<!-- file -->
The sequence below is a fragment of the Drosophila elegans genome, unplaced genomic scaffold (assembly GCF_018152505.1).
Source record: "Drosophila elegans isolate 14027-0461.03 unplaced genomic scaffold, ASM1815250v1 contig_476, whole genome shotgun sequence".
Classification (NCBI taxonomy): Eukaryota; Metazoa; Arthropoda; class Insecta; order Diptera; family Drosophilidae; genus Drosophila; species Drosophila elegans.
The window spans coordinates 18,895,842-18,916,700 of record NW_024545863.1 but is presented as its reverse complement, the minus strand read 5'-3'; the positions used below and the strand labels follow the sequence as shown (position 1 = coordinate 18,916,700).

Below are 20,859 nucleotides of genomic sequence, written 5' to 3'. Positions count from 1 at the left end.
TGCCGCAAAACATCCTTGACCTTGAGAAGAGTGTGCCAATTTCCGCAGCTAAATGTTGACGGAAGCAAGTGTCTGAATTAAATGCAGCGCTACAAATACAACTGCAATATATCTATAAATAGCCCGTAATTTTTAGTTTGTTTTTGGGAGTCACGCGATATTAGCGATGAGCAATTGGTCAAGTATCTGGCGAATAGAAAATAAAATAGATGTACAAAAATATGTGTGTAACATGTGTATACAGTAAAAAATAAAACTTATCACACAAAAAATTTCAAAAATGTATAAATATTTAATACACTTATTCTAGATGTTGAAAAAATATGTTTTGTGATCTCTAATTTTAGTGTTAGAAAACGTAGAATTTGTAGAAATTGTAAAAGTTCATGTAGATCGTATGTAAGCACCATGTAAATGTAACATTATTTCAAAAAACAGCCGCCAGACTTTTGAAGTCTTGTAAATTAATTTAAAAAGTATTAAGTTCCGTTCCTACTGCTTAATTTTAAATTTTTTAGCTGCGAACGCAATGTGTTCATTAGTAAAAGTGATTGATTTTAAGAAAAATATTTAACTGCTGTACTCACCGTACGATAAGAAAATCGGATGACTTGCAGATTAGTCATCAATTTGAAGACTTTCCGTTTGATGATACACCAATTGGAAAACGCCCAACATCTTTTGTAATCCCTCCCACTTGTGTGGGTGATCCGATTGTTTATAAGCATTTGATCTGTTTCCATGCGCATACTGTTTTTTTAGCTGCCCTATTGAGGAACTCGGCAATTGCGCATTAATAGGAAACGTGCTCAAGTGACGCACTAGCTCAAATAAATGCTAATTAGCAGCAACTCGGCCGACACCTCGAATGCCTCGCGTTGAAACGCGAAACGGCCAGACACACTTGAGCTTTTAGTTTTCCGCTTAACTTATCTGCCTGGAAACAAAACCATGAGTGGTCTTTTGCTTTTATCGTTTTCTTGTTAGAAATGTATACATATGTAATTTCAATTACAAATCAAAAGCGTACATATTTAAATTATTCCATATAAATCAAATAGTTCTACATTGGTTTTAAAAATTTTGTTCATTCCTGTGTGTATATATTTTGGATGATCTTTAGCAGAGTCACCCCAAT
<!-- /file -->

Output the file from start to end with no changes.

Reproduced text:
The sequence below is a fragment of the Drosophila elegans genome, unplaced genomic scaffold (assembly GCF_018152505.1).
Source record: "Drosophila elegans isolate 14027-0461.03 unplaced genomic scaffold, ASM1815250v1 contig_476, whole genome shotgun sequence".
Classification (NCBI taxonomy): Eukaryota; Metazoa; Arthropoda; class Insecta; order Diptera; family Drosophilidae; genus Drosophila; species Drosophila elegans.
The window spans coordinates 18,895,842-18,916,700 of record NW_024545863.1 but is presented as its reverse complement, the minus strand read 5'-3'; the positions used below and the strand labels follow the sequence as shown (position 1 = coordinate 18,916,700).

Below are 20,859 nucleotides of genomic sequence, written 5' to 3'. Positions count from 1 at the left end.
TGCCGCAAAACATCCTTGACCTTGAGAAGAGTGTGCCAATTTCCGCAGCTAAATGTTGACGGAAGCAAGTGTCTGAATTAAATGCAGCGCTACAAATACAACTGCAATATATCTATAAATAGCCCGTAATTTTTAGTTTGTTTTTGGGAGTCACGCGATATTAGCGATGAGCAATTGGTCAAGTATCTGGCGAATAGAAAATAAAATAGATGTACAAAAATATGTGTGTAACATGTGTATACAGTAAAAAATAAAACTTATCACACAAAAAATTTCAAAAATGTATAAATATTTAATACACTTATTCTAGATGTTGAAAAAATATGTTTTGTGATCTCTAATTTTAGTGTTAGAAAACGTAGAATTTGTAGAAATTGTAAAAGTTCATGTAGATCGTATGTAAGCACCATGTAAATGTAACATTATTTCAAAAAACAGCCGCCAGACTTTTGAAGTCTTGTAAATTAATTTAAAAAGTATTAAGTTCCGTTCCTACTGCTTAATTTTAAATTTTTTAGCTGCGAACGCAATGTGTTCATTAGTAAAAGTGATTGATTTTAAGAAAAATATTTAACTGCTGTACTCACCGTACGATAAGAAAATCGGATGACTTGCAGATTAGTCATCAATTTGAAGACTTTCCGTTTGATGATACACCAATTGGAAAACGCCCAACATCTTTTGTAATCCCTCCCACTTGTGTGGGTGATCCGATTGTTTATAAGCATTTGATCTGTTTCCATGCGCATACTGTTTTTTTAGCTGCCCTATTGAGGAACTCGGCAATTGCGCATTAATAGGAAACGTGCTCAAGTGACGCACTAGCTCAAATAAATGCTAATTAGCAGCAACTCGGCCGACACCTCGAATGCCTCGCGTTGAAACGCGAAACGGCCAGACACACTTGAGCTTTTAGTTTTCCGCTTAACTTATCTGCCTGGAAACAAAACCATGAGTGGTCTTTTGCTTTTATCGTTTTCTTGTTAGAAATGTATACATATGTAATTTCAATTACAAATCAAAAGCGTACATATTTAAATTATTCCATATAAATCAAATAGTTCTACATTGGTTTTAAAAATTTTGTTCATTCCTGTGTGTATATATTTTGGATGATCTTTAGCAGAGTCACCCCAAT